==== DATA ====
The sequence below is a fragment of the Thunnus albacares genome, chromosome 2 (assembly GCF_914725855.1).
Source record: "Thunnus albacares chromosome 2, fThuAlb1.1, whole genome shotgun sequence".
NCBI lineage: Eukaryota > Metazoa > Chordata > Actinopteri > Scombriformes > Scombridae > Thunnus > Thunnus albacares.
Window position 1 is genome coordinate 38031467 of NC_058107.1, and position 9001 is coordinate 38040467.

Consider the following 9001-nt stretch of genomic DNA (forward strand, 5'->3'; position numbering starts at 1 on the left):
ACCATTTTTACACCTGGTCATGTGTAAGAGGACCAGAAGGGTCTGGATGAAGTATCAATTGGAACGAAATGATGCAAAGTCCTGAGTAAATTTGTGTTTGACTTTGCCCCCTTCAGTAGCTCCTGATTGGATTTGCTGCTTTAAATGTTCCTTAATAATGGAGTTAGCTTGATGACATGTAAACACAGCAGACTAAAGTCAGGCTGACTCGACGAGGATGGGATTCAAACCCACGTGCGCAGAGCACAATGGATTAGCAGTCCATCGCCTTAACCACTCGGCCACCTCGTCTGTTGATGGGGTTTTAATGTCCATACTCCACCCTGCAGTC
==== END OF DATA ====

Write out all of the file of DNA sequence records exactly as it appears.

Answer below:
The sequence below is a fragment of the Thunnus albacares genome, chromosome 2 (assembly GCF_914725855.1).
Source record: "Thunnus albacares chromosome 2, fThuAlb1.1, whole genome shotgun sequence".
NCBI lineage: Eukaryota > Metazoa > Chordata > Actinopteri > Scombriformes > Scombridae > Thunnus > Thunnus albacares.
Window position 1 is genome coordinate 38031467 of NC_058107.1, and position 9001 is coordinate 38040467.

Consider the following 9001-nt stretch of genomic DNA (forward strand, 5'->3'; position numbering starts at 1 on the left):
ACCATTTTTACACCTGGTCATGTGTAAGAGGACCAGAAGGGTCTGGATGAAGTATCAATTGGAACGAAATGATGCAAAGTCCTGAGTAAATTTGTGTTTGACTTTGCCCCCTTCAGTAGCTCCTGATTGGATTTGCTGCTTTAAATGTTCCTTAATAATGGAGTTAGCTTGATGACATGTAAACACAGCAGACTAAAGTCAGGCTGACTCGACGAGGATGGGATTCAAACCCACGTGCGCAGAGCACAATGGATTAGCAGTCCATCGCCTTAACCACTCGGCCACCTCGTCTGTTGATGGGGTTTTAATGTCCATACTCCACCCTGCAGTC